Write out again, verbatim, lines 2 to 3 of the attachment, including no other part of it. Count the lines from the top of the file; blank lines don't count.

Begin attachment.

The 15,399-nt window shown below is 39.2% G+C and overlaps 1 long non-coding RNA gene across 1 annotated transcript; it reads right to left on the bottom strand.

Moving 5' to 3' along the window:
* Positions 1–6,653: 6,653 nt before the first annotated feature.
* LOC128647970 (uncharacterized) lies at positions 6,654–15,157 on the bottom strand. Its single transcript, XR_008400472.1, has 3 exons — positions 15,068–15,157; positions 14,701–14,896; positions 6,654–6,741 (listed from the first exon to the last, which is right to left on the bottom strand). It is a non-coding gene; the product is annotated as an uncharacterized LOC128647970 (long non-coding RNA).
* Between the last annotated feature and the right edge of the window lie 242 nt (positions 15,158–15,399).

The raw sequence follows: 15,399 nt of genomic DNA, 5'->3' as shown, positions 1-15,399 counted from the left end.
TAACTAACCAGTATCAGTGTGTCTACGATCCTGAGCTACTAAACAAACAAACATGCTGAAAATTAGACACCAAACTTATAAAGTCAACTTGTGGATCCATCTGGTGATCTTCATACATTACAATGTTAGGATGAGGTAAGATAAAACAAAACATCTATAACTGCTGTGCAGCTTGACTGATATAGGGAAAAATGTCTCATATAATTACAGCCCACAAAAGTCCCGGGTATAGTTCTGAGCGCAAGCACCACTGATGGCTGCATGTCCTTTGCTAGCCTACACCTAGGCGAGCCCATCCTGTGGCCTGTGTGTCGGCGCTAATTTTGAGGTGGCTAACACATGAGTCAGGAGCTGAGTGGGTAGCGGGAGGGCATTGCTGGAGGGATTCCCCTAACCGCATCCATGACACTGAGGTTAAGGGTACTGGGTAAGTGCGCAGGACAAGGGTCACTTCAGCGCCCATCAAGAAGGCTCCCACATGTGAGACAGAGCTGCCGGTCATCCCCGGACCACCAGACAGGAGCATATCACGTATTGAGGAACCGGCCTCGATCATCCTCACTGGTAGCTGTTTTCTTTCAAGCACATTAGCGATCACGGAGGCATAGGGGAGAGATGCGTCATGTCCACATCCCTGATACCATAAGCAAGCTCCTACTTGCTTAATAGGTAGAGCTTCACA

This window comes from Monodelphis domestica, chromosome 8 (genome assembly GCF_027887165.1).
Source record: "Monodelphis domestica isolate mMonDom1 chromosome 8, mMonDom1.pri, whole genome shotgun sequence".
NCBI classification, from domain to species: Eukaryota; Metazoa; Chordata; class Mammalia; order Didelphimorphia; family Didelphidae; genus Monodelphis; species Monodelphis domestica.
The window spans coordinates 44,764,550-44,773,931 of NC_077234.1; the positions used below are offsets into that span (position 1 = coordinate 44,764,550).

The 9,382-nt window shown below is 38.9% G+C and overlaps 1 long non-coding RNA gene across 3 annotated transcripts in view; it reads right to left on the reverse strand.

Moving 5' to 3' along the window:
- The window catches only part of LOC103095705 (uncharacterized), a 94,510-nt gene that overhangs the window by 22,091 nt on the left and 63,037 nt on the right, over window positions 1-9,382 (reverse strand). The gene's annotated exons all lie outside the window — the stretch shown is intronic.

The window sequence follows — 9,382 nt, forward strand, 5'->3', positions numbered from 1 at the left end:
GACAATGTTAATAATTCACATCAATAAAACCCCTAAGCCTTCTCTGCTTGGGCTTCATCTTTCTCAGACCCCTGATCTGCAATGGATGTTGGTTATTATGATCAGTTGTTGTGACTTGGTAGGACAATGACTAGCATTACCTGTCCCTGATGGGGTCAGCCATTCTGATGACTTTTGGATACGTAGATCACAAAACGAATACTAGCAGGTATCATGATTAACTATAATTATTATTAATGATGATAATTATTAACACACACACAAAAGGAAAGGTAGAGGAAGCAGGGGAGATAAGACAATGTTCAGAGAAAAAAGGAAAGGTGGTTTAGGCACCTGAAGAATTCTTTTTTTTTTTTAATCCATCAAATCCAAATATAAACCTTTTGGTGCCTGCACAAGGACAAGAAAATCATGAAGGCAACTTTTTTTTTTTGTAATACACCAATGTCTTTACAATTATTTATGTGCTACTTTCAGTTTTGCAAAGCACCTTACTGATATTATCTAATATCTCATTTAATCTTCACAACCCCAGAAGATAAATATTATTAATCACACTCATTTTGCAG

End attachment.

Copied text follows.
Moving 5' to 3' along the window:
* Positions 1–6,653: 6,653 nt before the first annotated feature.